being maintained, computing facilities being available, and satisfaction with ethnic and cultural events.
Question #1 was answered using questions on student academic achievement

which addressed skills student gained, examples given in class on how theories apply to real life, advising, having at least one faculty member to talk to, up-todate information on subject matter, students having an active voice, information on scholarships, staff and faculty being sensitive to student concerns, and if starting over, if the student would choose this same university.

Quantitative Variables
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Question #2 was answered using student centered questions and

educational and student activities questions which addressed temperatures in class, adequate accommodations for people with disabilities, convenient courses and time, a variety of courses and interests to choose from, and sexual orientation, appreciation for different groups, involvement in student activities, being comfortable with the assessment process, media coverage, and catalog accessibility.

Quantitative Variablescontinued
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Question #3 was answered using questions that addressed customer service

from the bookstore, cafeteria, health services, and from the university counselor, diversity, sense of belonging and socially connected to the university, adequate assistance during registration, and participation of persons with disabilities.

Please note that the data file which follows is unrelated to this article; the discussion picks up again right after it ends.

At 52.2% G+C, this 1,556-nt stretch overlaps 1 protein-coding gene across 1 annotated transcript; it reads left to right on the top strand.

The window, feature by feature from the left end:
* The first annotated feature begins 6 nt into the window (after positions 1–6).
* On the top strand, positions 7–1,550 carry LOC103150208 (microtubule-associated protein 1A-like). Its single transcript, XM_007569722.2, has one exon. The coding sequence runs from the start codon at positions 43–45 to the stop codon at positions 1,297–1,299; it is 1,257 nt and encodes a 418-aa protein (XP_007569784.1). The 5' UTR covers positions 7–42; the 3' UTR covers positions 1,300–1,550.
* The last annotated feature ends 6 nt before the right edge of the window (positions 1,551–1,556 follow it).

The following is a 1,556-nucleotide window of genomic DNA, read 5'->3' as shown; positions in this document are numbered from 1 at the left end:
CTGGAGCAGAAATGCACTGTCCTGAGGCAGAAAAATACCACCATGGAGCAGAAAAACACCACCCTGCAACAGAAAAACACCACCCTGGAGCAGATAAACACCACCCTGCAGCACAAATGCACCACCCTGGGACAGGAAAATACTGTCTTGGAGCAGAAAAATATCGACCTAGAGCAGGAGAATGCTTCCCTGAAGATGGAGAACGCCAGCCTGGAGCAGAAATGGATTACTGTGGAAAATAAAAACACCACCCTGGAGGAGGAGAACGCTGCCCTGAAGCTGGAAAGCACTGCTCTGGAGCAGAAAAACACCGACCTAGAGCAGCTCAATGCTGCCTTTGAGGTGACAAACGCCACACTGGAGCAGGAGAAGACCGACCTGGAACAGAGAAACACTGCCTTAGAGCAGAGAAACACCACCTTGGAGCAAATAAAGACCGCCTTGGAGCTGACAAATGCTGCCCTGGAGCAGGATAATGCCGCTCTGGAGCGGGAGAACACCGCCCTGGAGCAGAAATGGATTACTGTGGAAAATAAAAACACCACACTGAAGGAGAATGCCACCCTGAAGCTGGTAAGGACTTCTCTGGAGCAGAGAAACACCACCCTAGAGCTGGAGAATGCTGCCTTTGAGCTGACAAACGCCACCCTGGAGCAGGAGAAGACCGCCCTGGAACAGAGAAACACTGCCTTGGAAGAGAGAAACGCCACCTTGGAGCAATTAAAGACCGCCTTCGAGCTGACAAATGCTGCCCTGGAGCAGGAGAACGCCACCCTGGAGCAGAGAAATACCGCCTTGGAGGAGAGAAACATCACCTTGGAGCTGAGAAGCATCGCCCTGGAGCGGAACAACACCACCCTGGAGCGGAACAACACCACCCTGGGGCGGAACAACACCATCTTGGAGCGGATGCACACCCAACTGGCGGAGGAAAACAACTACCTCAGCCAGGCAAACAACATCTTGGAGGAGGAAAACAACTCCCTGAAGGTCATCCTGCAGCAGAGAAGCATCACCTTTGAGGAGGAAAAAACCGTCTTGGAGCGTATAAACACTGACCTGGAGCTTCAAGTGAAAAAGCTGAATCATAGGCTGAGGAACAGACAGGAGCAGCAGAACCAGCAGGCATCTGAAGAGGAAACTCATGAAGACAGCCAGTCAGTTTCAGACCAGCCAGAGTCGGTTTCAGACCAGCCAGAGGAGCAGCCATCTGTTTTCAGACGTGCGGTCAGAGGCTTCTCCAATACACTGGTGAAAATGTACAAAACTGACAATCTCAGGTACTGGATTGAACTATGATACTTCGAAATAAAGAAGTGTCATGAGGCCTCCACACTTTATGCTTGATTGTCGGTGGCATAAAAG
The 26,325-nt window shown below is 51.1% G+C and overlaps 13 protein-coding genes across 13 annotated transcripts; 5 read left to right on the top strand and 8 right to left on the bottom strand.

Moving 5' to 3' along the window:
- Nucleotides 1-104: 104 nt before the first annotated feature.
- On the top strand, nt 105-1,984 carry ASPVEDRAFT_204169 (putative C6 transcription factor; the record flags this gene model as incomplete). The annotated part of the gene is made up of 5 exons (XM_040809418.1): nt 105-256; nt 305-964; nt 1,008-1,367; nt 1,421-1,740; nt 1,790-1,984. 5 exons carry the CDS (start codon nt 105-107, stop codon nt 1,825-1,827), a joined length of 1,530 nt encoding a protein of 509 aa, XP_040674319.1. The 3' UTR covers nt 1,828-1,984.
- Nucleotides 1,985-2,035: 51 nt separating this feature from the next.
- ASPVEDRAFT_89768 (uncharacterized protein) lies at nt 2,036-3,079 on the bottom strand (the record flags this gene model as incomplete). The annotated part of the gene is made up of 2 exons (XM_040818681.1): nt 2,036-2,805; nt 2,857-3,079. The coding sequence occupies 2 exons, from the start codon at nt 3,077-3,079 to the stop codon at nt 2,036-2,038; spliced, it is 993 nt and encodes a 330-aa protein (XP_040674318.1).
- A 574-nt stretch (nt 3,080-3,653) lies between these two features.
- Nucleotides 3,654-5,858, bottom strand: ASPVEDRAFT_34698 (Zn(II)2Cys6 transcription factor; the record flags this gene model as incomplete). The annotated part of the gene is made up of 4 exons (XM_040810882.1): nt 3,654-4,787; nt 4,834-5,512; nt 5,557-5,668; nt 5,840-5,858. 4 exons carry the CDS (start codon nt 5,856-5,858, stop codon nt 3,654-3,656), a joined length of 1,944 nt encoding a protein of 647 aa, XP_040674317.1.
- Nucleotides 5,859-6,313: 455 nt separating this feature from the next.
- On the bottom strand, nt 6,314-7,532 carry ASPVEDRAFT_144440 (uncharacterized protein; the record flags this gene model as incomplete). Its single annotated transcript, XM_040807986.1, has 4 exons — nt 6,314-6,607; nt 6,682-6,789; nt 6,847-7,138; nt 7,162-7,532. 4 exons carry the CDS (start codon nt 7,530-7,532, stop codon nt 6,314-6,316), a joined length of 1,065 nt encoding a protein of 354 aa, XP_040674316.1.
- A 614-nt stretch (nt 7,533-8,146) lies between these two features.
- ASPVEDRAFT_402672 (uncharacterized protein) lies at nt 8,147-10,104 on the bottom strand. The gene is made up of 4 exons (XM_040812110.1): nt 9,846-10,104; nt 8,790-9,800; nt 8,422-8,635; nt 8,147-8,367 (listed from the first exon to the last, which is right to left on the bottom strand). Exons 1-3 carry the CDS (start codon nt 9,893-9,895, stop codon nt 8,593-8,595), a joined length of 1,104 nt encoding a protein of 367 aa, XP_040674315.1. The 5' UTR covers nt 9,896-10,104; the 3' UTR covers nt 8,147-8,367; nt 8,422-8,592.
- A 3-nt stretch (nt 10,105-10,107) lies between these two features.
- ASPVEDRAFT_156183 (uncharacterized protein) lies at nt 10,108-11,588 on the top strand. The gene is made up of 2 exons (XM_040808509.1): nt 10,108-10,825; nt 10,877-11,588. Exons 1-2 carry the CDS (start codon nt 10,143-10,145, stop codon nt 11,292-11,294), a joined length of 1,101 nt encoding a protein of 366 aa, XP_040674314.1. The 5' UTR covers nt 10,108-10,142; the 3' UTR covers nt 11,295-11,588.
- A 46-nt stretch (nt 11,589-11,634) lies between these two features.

Question #4 was answered using questions that addressed areas that lead toward graduation and helped students to succeed, such as academic support, learning occupational skills needed, excellent quality of instruction, and getting the education needed toward graduation.

Quantitative Findings
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RQ1. H01:

Is there a relationship between campus climate and student academic achievement? There is no statistically significant relationship between campus climate and student academic achievement. Respondents agreement and importance items on campus climate and student academic achievement revealed a strong correlation and statistically significant relationship. The null hypothesis was rejected. A calculation of a One-Way ANOVA was used to test the Null Hypotheses. Results revealed a statistically significant relationship between campus climate and student academic achievement: F(3, 66) = 6.18, p = .001. The p value is less than or equal to the alpha level .05. The null hypothesis, H01, was rejected. Therefore, there was a statistically significant relationship between campus climate and student academic achievement.

Quantitative Findings